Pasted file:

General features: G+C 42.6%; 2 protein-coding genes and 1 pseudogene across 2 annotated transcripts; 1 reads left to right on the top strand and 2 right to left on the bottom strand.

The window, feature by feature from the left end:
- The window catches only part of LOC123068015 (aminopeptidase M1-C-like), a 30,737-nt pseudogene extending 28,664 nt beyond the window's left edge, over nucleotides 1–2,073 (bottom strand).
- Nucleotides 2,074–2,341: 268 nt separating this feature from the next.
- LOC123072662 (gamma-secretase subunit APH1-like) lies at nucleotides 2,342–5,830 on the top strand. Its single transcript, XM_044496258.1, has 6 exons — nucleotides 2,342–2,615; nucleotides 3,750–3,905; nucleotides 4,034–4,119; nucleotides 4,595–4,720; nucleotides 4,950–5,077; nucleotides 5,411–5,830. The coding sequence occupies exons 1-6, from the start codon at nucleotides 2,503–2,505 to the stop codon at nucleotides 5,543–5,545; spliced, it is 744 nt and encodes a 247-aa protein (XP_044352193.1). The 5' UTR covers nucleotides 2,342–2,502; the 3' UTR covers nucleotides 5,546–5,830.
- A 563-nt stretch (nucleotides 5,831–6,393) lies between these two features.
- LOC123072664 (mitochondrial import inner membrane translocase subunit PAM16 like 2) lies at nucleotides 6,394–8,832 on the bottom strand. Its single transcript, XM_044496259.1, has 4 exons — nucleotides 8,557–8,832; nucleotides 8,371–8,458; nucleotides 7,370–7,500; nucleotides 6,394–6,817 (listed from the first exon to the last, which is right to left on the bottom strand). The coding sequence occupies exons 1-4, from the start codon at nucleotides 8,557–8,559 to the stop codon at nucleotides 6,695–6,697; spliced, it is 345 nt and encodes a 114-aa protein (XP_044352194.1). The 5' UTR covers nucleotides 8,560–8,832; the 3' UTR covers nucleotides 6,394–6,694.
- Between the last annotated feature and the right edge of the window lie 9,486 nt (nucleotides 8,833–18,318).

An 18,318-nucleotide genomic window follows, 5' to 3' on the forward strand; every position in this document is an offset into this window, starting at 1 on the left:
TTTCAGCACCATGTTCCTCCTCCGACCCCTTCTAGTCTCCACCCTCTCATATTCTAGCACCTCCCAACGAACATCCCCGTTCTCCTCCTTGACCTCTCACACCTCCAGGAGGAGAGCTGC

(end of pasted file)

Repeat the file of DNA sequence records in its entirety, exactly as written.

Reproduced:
General features: G+C 42.6%; 2 protein-coding genes and 1 pseudogene across 2 annotated transcripts; 1 reads left to right on the top strand and 2 right to left on the bottom strand.

The window, feature by feature from the left end:
- The window catches only part of LOC123068015 (aminopeptidase M1-C-like), a 30,737-nt pseudogene extending 28,664 nt beyond the window's left edge, over nucleotides 1–2,073 (bottom strand).
- Nucleotides 2,074–2,341: 268 nt separating this feature from the next.
- LOC123072662 (gamma-secretase subunit APH1-like) lies at nucleotides 2,342–5,830 on the top strand. Its single transcript, XM_044496258.1, has 6 exons — nucleotides 2,342–2,615; nucleotides 3,750–3,905; nucleotides 4,034–4,119; nucleotides 4,595–4,720; nucleotides 4,950–5,077; nucleotides 5,411–5,830. The coding sequence occupies exons 1-6, from the start codon at nucleotides 2,503–2,505 to the stop codon at nucleotides 5,543–5,545; spliced, it is 744 nt and encodes a 247-aa protein (XP_044352193.1). The 5' UTR covers nucleotides 2,342–2,502; the 3' UTR covers nucleotides 5,546–5,830.
- A 563-nt stretch (nucleotides 5,831–6,393) lies between these two features.
- LOC123072664 (mitochondrial import inner membrane translocase subunit PAM16 like 2) lies at nucleotides 6,394–8,832 on the bottom strand. Its single transcript, XM_044496259.1, has 4 exons — nucleotides 8,557–8,832; nucleotides 8,371–8,458; nucleotides 7,370–7,500; nucleotides 6,394–6,817 (listed from the first exon to the last, which is right to left on the bottom strand). The coding sequence occupies exons 1-4, from the start codon at nucleotides 8,557–8,559 to the stop codon at nucleotides 6,695–6,697; spliced, it is 345 nt and encodes a 114-aa protein (XP_044352194.1). The 5' UTR covers nucleotides 8,560–8,832; the 3' UTR covers nucleotides 6,394–6,694.
- Between the last annotated feature and the right edge of the window lie 9,486 nt (nucleotides 8,833–18,318).

An 18,318-nucleotide genomic window follows, 5' to 3' on the forward strand; every position in this document is an offset into this window, starting at 1 on the left:
TTTCAGCACCATGTTCCTCCTCCGACCCCTTCTAGTCTCCACCCTCTCATATTCTAGCACCTCCCAACGAACATCCCCGTTCTCCTCCTTGACCTCTCACACCTCCAGGAGGAGAGCTGC